Posted by Tony from dsc02-lai-ca-2-198.rasserver.net (18.104.22.168) on Tuesday, October 08, 2002 at 1:37AM :
U.S. networks pass on Bush Iraq speech
Mon Oct 7, 7:19 PM ET
By Steve Gorman
LOS ANGELES (Reuters) - The three major U.S. TV networks said they will pass on live coverage of President George W. Bush (news - web sites)'s speech Monday outlining his case against Iraqi ruler Saddam Hussein (news - web sites) after the White House declined to request air time.
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ABC, CBS and NBC all opted to stick with their usual prime-time schedules rather than broadcast the president's address, which he is to deliver at 8:01 p.m. EDT in Cincinnati, Ohio, as Congress moves toward authorizing a possible war against Iraq.
Representatives for two of the networks -- CBS and ABC -- said White House officials had advised them that the president's speech "was not going to make news."
All three said it was customary for the networks to provide free air time for a major presidential address whenever the White House requested it, but no such request was made.
"The White House is very effective in telegraphing when a speech rises to that level," one network news official said. "They request time, they may do it from the Oval Office, and neither was done in this case."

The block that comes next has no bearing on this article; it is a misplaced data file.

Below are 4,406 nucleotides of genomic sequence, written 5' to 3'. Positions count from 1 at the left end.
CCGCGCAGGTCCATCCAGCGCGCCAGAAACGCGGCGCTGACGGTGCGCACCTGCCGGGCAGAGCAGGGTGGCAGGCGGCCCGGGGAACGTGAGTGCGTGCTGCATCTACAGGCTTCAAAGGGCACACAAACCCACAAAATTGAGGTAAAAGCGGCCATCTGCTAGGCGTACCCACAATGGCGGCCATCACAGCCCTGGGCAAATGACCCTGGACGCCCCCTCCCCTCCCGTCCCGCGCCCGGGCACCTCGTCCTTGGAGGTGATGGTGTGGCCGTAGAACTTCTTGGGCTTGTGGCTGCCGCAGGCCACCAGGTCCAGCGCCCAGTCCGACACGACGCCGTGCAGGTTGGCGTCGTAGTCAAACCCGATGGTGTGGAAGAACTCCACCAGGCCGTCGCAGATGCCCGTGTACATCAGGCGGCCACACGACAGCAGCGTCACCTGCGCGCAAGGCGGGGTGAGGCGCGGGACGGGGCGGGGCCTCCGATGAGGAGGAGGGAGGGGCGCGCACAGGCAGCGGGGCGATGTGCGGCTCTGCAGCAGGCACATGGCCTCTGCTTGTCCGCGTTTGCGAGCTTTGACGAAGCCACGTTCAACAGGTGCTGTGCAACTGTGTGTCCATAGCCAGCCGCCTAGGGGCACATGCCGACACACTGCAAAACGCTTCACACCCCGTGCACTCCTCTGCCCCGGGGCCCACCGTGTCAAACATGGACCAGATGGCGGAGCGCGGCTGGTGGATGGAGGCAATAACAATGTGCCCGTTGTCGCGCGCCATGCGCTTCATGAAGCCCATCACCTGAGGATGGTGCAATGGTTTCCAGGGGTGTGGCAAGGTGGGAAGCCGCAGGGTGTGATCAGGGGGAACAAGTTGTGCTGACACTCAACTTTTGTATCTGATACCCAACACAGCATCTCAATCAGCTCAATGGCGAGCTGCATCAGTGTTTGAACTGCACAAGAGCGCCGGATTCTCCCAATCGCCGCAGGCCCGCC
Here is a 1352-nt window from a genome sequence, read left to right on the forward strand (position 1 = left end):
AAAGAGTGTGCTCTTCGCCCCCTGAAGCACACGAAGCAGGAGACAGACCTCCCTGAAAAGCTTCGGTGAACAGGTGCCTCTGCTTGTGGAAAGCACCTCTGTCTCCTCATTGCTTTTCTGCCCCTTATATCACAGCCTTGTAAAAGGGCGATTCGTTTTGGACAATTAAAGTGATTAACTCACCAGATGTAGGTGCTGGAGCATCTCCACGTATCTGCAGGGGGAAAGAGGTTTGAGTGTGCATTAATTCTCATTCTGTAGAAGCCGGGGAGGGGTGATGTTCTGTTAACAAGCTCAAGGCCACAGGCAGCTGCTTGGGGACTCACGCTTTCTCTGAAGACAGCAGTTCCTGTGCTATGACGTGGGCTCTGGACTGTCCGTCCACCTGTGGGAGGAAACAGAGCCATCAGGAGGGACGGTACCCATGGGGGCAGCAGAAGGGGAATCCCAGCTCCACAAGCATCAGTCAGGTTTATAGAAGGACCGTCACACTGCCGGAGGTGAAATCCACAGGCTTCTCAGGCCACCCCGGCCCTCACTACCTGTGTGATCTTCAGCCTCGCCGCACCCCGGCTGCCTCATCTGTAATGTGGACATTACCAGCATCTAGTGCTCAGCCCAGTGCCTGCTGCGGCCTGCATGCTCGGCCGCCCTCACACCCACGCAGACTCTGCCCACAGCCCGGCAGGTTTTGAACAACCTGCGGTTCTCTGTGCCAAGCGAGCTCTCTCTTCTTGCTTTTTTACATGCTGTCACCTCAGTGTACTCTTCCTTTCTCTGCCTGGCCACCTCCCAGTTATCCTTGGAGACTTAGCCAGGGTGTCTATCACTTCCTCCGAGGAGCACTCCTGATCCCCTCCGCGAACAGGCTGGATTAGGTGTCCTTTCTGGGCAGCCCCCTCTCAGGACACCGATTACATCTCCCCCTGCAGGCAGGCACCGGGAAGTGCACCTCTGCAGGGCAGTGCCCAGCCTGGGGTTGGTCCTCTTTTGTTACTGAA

ABC's "World News Tonight" with Peter Jennings planned to update its broadcast with news of the speech for West Coast viewers, a spokeswoman said. CBS said it would leave it up to local affiliates to carry a live feed of the speech if they wished.
By contrast, all-news cable outlets CNN, Fox News Channel and NBC's sister cable network, MSNBC, all planned to air the president's address live.
NOTABLE, BUT NOTHING NEW
White House spokesman Ari Fleischer (news - web sites) said Bush's address Monday night "will be a notable speech" but confirmed the administration had not asked the networks to carry the address live. "We did not want to give the impression that military action was imminent," Fleischer said. "Often, the hype of a major network broadcast can lead to that impression. We respect their decision."
Aides said the speech, directed at the American public as well as an international audience, was intended to explain the urgency of Bush's case against Hussein but was not expected to reveal new intelligence data on Iraqi arms programs.
Bush last addressed the nation on prime-time television with a speech outside the Statue of Liberty on Ellis Island on the first anniversary of the Sept. 11 attacks. The next day, his daytime address to the U.N. General Assembly also was carried live by the major networks.
NBC spokeswoman Barbara Levin said the White House requested time for the Sept. 11 speech, and Bush's address before the United Nations (news - web sites) clearly made news.
By contrast, she said, Monday's speech at the Cincinnati Museum Center "is a planned event ... for an audience of 400 or 500 people."
Independent broadcast news analyst Andrew Tyndall said it was up to the White House, not the networks, to decide that a presidential speech is worth broadcasting live in prime time.
"You can't preempt your programming every time the president opens his mouth," Tyndall said. "The onus is on the president" to ask for time if he is going to make an important speech, he added.
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